A Golomb ruler is a set of $n$ integers that determines $\binom{n}{2}$ distinct differences.
Two sets are *homometric* if they determine the same (multiset) of differences.
For example,
$$\{0,1,4,10,12,17\} \;,\; \{0,1,8,11,13,17\}$$
are a homometric pair of Golomb rulers, determining 15 distinct differences (excluding only
$\{14,15\}$).
Although there are arbitrarily large Golomb rulers, and arbitrarily large pairs of homometric
sets (allowing multipiclity), it is unclear (from my searching) if there are arbitrarily large pairs of Golomb rulers.

In the 1994 paper, "There Are No New Homometric Golomb Ruler Pairs with 12 Marks or Less," the authors say that they "are divided on whether any additional nontrivial homometric rulers are to be found." The nice paper "Reconstructing sets from interpoint distances" does not seem to attend to the special case where all distances are distinct. Nor does the Rosenblatt-Seymour paper "The structure of homometric sets" (inferring from secondary sources—I don't have that paper yet).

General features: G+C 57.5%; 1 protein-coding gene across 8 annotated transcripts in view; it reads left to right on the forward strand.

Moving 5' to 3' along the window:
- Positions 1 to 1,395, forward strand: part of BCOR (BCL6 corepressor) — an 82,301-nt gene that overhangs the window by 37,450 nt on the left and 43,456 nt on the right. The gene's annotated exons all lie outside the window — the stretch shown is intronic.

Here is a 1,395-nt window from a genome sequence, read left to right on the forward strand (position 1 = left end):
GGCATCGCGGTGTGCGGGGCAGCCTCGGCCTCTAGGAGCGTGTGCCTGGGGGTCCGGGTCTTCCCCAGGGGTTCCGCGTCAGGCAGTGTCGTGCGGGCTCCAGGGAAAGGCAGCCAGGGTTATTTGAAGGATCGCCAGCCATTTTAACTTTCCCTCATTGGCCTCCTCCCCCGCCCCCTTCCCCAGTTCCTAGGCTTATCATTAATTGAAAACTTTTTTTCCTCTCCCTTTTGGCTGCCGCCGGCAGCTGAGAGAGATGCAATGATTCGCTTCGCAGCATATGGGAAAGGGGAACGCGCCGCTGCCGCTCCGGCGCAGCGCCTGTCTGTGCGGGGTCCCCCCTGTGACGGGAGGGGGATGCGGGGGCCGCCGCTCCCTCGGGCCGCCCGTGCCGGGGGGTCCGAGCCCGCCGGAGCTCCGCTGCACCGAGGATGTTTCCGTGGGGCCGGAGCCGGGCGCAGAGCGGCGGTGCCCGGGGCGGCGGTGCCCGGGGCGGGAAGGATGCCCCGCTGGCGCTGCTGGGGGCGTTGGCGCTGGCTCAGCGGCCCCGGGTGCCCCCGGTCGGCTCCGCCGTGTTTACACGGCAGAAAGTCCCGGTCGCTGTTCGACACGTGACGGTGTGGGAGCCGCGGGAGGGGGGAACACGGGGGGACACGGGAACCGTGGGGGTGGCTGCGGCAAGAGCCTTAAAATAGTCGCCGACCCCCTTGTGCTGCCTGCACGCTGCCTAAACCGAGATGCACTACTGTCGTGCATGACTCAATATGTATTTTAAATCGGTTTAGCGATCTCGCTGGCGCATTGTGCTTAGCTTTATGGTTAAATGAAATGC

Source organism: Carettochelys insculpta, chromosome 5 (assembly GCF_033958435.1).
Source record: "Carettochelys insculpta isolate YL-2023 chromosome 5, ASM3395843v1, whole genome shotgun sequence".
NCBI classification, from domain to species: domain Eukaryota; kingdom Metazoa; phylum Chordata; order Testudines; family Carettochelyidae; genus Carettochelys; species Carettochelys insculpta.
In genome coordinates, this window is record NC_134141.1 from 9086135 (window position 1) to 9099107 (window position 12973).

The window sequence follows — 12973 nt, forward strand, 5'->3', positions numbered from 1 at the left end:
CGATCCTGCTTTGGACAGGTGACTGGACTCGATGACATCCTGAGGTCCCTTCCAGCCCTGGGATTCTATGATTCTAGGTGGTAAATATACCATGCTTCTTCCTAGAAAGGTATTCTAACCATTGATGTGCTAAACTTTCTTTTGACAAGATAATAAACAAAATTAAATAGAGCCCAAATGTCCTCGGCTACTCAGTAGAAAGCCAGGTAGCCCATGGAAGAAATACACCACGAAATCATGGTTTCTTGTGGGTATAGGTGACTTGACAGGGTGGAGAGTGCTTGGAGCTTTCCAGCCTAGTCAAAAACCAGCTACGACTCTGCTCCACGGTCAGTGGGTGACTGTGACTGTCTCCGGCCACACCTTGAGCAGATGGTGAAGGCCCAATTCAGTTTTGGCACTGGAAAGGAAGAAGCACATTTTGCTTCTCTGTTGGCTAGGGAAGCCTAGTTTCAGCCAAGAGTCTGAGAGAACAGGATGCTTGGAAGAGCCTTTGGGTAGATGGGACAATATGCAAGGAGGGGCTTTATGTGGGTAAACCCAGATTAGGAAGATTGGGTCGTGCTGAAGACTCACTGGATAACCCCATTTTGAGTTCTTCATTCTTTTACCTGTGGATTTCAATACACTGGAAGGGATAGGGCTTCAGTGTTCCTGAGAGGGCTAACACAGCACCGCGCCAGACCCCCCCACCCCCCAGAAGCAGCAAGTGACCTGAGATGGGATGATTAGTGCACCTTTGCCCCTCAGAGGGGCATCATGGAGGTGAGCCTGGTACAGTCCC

My question is: What is the largest pair of homometric Golomb rulers known? Is it still open whether or not there are arbitrarily large pairs? Thanks for any pointers on this topic!

**Addendum.** Thanks to Yota Otachi for uncovering the 2007 paper by Bekir and Golomb he cites below.
As he says, it proves that there are no homometric Golomb rulers of more than six marks.
The proof uses Golomb's "polynomial method."

optimal! I'll leave in my incorrect comment above for the record... $\endgroup$